Sunday, July 27, 2014

Castine Plein Air Festival - Day 3

Honorable Mention: "Severe Weather" 9x12 oil 

Morning

As I write, I'm sitting on the cool porch of our "summer cottage," enjoying the breeze and the sublime sense of release that comes after a hard morning and a hot shower.  I was up early - others were today, too - and down to the waterfront by 6.  After communicating with the world (despite the Cloud's vagaries), I lugged my French easel and a 12x24 panel to a remote part of the docks.

As much as I was thinking that, if I were to paint a larger piece, I wanted something easy, when I saw the view of the T/S State of Maine, I knew I had to paint it.  (And Trina rightfully urged me to try something a little more ambitious than a quiet cove.)  The scene was complicated.  It wasn't  just the rocket-nosed State of Maine, which lay like a Leviathan at dock, but maybe two dozen dinghies and a variety of sailboats, and it all became increasingly fractalized and daunting as I stared at it.  To make matters worse, it was Saturday morning, and on a summer weekend, there would no doubt be a lot of coming and going of boats.

But I knew this was the scene for me, and I set up.  To get the drawing right, I spent a great deal of time making a pencil sketch.  Even though much of this would disappear with my block-in, it was useful because it helped me figure out and memorize line, angle and proportion.   I simplified the scene greatly, removing all the dinghies but one small outboard craft, another with some sort of cowl over it, and then the tugboat and a line of smaller boats behind it.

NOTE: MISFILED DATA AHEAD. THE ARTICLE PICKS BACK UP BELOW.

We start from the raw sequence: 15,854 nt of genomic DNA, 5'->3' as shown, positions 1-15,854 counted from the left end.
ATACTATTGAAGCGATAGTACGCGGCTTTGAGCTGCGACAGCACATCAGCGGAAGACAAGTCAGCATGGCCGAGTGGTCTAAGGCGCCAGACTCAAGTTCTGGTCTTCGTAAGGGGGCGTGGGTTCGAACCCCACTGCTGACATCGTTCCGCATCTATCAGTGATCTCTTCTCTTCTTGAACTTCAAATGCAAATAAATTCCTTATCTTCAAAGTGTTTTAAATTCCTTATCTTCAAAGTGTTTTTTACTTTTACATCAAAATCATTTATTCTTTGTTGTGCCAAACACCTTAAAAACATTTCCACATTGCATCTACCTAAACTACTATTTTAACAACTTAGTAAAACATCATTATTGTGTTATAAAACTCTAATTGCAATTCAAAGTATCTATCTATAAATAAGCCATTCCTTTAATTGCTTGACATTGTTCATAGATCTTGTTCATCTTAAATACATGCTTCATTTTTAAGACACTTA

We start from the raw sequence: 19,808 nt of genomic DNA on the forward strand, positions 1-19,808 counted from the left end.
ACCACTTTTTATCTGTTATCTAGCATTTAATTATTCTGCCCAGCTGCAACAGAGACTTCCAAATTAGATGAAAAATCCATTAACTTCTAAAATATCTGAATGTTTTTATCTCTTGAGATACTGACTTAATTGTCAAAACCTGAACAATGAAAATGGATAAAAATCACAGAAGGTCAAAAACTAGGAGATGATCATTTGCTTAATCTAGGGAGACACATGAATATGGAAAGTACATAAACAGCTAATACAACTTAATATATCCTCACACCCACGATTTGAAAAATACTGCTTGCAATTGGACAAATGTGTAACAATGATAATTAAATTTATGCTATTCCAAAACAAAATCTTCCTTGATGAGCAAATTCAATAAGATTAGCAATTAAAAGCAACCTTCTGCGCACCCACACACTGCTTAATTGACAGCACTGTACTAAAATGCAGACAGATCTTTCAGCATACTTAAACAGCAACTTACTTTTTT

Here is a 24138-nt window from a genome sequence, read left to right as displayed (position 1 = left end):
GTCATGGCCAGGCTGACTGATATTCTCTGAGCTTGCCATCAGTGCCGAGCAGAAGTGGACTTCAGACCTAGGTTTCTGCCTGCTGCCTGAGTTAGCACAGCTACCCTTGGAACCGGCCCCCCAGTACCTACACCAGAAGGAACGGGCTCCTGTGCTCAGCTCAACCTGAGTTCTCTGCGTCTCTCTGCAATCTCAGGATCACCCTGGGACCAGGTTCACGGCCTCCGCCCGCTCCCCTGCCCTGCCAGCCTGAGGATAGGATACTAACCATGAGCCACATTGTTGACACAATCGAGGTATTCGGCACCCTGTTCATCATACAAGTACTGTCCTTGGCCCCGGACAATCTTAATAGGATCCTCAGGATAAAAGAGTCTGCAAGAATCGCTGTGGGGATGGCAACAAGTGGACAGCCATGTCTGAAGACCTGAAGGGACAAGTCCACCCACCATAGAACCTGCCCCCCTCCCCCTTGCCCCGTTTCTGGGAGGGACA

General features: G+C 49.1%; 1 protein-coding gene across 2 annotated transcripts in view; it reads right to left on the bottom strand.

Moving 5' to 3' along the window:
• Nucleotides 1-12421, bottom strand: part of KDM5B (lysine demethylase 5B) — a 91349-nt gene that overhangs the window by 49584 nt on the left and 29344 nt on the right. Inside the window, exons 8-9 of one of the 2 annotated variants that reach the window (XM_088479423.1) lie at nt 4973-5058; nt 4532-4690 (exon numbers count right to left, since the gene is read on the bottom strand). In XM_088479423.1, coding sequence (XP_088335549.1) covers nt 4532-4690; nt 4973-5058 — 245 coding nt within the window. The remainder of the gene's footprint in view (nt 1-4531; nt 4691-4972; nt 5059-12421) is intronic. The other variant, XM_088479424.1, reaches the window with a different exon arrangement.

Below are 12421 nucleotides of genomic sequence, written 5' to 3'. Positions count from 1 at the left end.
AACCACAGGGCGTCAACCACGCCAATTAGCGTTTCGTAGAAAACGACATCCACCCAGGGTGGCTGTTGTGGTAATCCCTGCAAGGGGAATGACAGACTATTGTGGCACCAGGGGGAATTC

I worked over three hours on the painting.  As I knew they would, boats came and went; the tide went up; people stopped by to watch or take photos (thank you for asking), and to ask a question or two about the event.  When I packed up, I realized how beat I was.  I treated myself to a very early lunch of fish'n'chips and then went home to frame and inventory.

Here are the steps in the painting process for "Home Port (T/S State of Maine)":








"Home Port (T/S State of Maine)" 12x24 oil
Available - $750

One secret to framing plein air work during an event is retouch varnish.   Even in a day or two,  paint will start to dry, and colors will become less saturated.  I bring a can of retouch with me, and I give each painting a quick spray before popping them into the frame.

After the Show

I was pretty pleased with my line-up of five 9x12s and one 12x24.  Paintings had to be dropped off between 2:30 and 4:30 at the Academy student center, and it was "first come, first served" for space.   I got there early, but there were already painters in line.  As we waited, some of us joked about fans camping out overnight for tickets for a major concert.

After setting up my "store," I took a walk.  Judging was at 4:30, and we were wanted back at 5:30 for the awards, so there wasn't much else to do.  It was a beautiful evening - I would have loved to have had one more painting session - so I took photographs for future reference.  Castine has some very lovely architecture.

One of my paintings, "Severe Weather" (at the top of the blog), won an Honorable Mention.  The best part of the event, though, was that I got to paint in some really great locations and to make some new painting friends.  Thanks to everyone - my lodging hosts, the festival committee, sponsors and all the volunteers - for putting on a great festival!

Below are the rest of the paintings that were in the show, plus one that was not.  Keep in mind, that the paintings always look better in person than they do on the Internet.  (I am making that a bumper sticker.)  Now, it's off to Miramichi, New Brunswick, to teach a plein air painting workshop, followed immediately by another in St Andrews.

"Eaton's Boatyard" 9x12 oil
Available - $500

"Early Morning on the Wharf" 9x12 oil SOLD

"Sunny Side of the Street" 9x12 oil
Available - $500

"Flag with a View" 9x12 oil
Available - $500
"Clouds Over the Cove" 9x12 oil (not in the show)
Available - $500

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